private void Dummy(object sender, EventArrivedEventArgs e)  
            {  
                try  
                {  
                    ManagementBaseObject mbo = e.NewEvent;  
                    if (mbo != null)  
                    {  
                        // The presence of the following statement causes a memory leak in this code  
                        if (mbo.Properties["TargetInstance"] != null)  
                        {  
                        }  
                    }  
                }  
                catch  
                {  
                }  
                finally  
                {  
                    e.NewEvent.Dispose();  
                }  
            }  
     


    • Marked as answer by jdmurray Monday, August 25, 2008 5:00 PM
    • Unmarked as answer by jdmurray Monday, August 25, 2008 5:25 PM
    Monday, August 25, 2008 3:56 PM
  • Same problem.  As soon as you reference the property, you'll create the underlying COM object for it.  Which needs to be disposed.  This ought to fix it:

      ManagementBaseObject process = mbo["TargetInstance"];
      if (process != null) {
        // Use it...
        //...
        process.Dispose();
      }

    FWIW, there would be something really wrong if the TargetInstance property isn't available.  It is better to crash your program than allow silent failure:

      using (ManagementBaseObject process = mbo["TargetInstance"]) {
        // Use it, no need to call Dispose now..
        //...
      }

    Hans Passant.
    Monday, August 25, 2008 4:17 PM
    Moderator
  • Thanks for the suggestion, but calling Dispose() on either the TargetInstance object or the ManagementBaseObject object itself doesn't prevent the memory leak. Even with the using statement and multiple, redundant calls to Dispose(), the memory leak is still present. There must be other COM objects instantiated that Dispose() isn't affecting:

    private void Dummy(object sender, EventArrivedEventArgs e)  
            {  
                try  
                {  
                    ManagementBaseObject mbo = e.NewEvent;  
                    if (mbo != null)  
                    {  
                        // The presence of the following statement causes a memory leak in this code  
                        using (ManagementBaseObject process = mbo["TargetInstance"] as ManagementBaseObject)  
                        {  
                            process.Dispose();  
                        }  
                        mbo.Dispose();  
                    }  
                }  
                catch  
                {  
                }  
                finally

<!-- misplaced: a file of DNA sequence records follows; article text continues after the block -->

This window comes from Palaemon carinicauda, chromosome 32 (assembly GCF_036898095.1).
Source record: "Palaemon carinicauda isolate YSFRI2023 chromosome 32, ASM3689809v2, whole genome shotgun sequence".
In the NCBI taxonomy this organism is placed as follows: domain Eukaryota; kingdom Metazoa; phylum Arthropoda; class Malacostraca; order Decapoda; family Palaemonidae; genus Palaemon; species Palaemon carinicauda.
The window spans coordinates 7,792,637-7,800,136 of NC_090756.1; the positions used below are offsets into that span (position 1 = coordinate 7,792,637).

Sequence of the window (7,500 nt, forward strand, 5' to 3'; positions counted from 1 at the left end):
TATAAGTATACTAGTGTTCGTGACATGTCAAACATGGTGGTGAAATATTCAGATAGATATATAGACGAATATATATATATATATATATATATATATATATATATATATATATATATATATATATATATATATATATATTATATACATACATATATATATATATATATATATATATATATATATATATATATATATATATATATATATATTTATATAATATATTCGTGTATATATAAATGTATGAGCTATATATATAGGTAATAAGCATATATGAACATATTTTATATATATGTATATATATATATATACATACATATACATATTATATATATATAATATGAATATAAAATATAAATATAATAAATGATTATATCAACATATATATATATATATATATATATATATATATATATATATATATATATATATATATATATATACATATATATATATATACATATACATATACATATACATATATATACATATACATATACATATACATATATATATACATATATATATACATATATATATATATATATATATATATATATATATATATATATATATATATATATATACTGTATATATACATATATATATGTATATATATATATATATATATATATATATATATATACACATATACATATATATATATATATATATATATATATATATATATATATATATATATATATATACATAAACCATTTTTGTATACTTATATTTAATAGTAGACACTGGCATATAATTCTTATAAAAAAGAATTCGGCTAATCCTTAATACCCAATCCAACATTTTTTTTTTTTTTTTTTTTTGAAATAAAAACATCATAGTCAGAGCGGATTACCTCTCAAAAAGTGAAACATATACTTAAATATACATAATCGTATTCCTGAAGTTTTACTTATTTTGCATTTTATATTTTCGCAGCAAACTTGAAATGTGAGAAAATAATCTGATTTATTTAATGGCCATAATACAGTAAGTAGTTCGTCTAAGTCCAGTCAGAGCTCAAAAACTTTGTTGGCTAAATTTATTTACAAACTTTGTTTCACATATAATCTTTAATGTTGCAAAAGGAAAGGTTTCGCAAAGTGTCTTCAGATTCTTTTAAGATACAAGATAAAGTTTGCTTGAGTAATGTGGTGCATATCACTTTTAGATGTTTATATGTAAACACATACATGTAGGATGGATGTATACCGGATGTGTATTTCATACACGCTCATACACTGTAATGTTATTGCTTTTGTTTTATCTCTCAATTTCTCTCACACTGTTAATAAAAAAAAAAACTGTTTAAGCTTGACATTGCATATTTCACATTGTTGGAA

{  
                    e.NewEvent.Dispose();  
                }  
            } 
    Monday, August 25, 2008 5:00 PM
  • Hard to guess what's leaking.  If you execute no other code than this, you'll perhaps need to call GC.Collect() in a 10 second timer. 

    Why did you mark your post as the answer?  It doesn't look like an answer to me.

    Hans Passant.
    Monday, August 25, 2008 5:16 PM
    Moderator
  • It looks like there's nothing else to Dispose() or free in the .NET interface to the WMI. Placing an explicit call to GC.Collect() immediately after the call to e.NewEvent.Dispose() seems to keep the memory leak somewhat in check, but it may be only delaying the inevitable problem of extreme resource consumption. Only extended testing will tell.

    Thanks for your help. If anyone else has any ideas about this problem, please post them in this thread.
    Monday, August 25, 2008 5:35 PM
  • Use the following method of flush memory after some period to release memmory.

    [DllImportAttribute("kernel32.dll", EntryPoint = "SetProcessWorkingSetSize", ExactSpelling = true, CharSet =
    CharSet.Ansi, SetLastError = true)]
            private static extern int SetProcessWorkingSetSize(IntPtr process, int minimumWorkingSetSize, int
            maximumWorkingSetSize);

            public static void FlushMemory()
            {
                GC.Collect();
                GC.WaitForPendingFinalizers();
                if (Environment.OSVersion.Platform == PlatformID.Win32NT)
                {
                    SetProcessWorkingSetSize(System.Diagnostics.Process.GetCurrentProcess().Handle, -1, -1);
                }
            }

    Contact: imransaeed@my.web.pk

    • Proposed as answer by alexosipov Thursday, August 04, 2011 6:15 PM
    Friday, May 07, 2010 6:17 AM